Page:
Residents share I-502 concerns

More than 450 attend state liquor control board forum to discuss marijuana legalization

By Libby Campbell, Senior Reporter



Washington state is working to regulate the growth, packaging and sale of marijuana, according to the Tentative I-502 Implementation Timeline.Easterner Graphics
Washington state is working to regulate the growth, packaging and sale of marijuana, according to the Tentative I-502 Implementation Timeline.
Easterner Graphics

In an effort to let citizens sound off on the implementation of controversial Initiative 502, the Washington State Liquor Control Board has been holding open forums across the state.

Having already held open forums in Olympia, Seattle and Vancouver, the board visited Spokane Feb. 12 for its first stop in eastern Washington.

“The big interest for me was to see if we would have this much interest east of the Cascades as we did west of the Cascades,” said Sharon Foster, chair of the board.

Officials estimated that more than 450 people showed up at the Convention Center to hear community concerns and questions about the rules regarding the marijuana legalization process.

“This is very unusual for us,” said board member Chris Marr. “Normally, rule making in an agency like the Liquor Control Board is very formal, and it’s really designed to let you comment after we’ve already pretty much written the rules. We decided to do this a little differently. … This is an initiative of the people, and I think people have a lot of ownership in it. They need to feel like they were heard before the process really got too far underway because this is unique.”

The new law will operate on a three-tier system similar to the regulation of liquor, according to Pat Kohler, agency director of the board.

“In this three-tier system we have to create licenses. We have to create a producer license, a process license and a retail license. A producer and a processor can be the same person, but you can’t be all three tiers.”

Rules and regulations regarding licenses will be constructed in the coming months.

“What we’re trying to achieve in implementing I-502 is a strictly controlled and regulated cannabis market,” Kohler said.

Board member Ruthann Kurose called the creation of a regulatory system “more far sweeping than any regulation of marijuana in history with a wide array of complexities to address from issues in areas of consumer demand, enforcement, licensing, retailing and product safety.”

The board decided to hold open forums as a way to hear citizen input before it started developing concrete rules. Citizens who signed up to give testimony were given the chance to speak for two minutes.

Some citizens, like Esther Larsen of the Washington Alliance for Drug Endangered Children, shared concern for public safety.

“Our mission is to pursue safety for our most vulnerable citizens—our children,” she said.

Larsen requested that marijuana-related sponsorship and product placement in public entertainment venues be banned and also asked for safety precautions involving marijuana packaging.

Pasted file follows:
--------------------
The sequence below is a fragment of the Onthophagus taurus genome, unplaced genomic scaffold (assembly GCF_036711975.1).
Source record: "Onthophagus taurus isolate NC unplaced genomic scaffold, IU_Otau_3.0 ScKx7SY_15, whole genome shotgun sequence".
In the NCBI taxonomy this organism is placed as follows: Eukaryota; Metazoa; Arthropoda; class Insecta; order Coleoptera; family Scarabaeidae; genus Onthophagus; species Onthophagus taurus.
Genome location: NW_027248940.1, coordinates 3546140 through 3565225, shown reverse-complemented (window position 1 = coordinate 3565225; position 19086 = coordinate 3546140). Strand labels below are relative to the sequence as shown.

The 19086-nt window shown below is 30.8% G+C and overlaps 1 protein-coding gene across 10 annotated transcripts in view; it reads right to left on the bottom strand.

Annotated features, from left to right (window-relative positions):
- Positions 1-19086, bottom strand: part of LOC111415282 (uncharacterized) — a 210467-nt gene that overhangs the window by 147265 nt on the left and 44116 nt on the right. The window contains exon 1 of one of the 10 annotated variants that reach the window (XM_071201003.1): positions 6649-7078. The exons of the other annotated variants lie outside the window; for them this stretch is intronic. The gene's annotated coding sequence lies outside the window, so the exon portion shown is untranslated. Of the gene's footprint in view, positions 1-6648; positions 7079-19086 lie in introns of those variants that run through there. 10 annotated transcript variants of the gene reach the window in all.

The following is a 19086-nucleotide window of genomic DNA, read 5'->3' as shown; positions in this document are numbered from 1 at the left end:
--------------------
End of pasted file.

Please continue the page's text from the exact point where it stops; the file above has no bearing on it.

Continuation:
“We also would like to bring to your attention that there should be childproof packaging and consumer protection labeling in order to protect children,” she said.

Linda Thompson, who represented the Greater Spokane Substance Abuse Council, echoed Larsen’s concerns for public safety, and she requested that vendors have mandatory training.

“We want to know that our vendors are trained, they know how to give out the product and they know that people who are getting it are going to be safe when they’re using it,” she said.

Kevin Oliver, executive director of The Washington Affiliate of the National Organization for the Reform of Marijuana Law, called the passing of I-502 “a great cause to celebrate.”

“Spokane is important because we are an average American city. As such, if citizens approve of something in Spokane, chances are good citizens will approve it anywhere in the United States. And Spokane approves of marijuana legalization, about 53 percent county-wide. … Anyone capable of demonstrating the ability to produce high quality marijuana—clean marijuana—should then be allowed to enter the market as a producer,” Oliver said.

Citizens also shared testimony about environmental impact, federal law, medical marijuana and general concerns over regulations.

EWU senior Cheryl Landeros, who is studying accounting and finance, attended the forum to learn more about the regulations. She said family members who are considering going into the marijuana industry have turned to her because of her accounting background.

“I’ve got several people who keep asking me about the implementation and how to open up a business, and I don’t really have any answers for them,” she said.

Landeros said she thought there was a lot of ambiguity surrounding the implementation of I-502.

“I think they’re trying to get more of the community’s feedback, because they really don’t have any definitive answers. I think a lot of it is that because it’s not something that has ever been done before,” she said.

Foster pointed out that the initiative, which was approved by 55 percent of voters, was not written by the Liquor Control Board.

“We do believe it was written as well as almost any initiative can be written. There’s still a lot of little glitches in it that need to be smoothed out. We will do our best as we can in the rule making, but remember that we did not write it. …We’re here to listen.”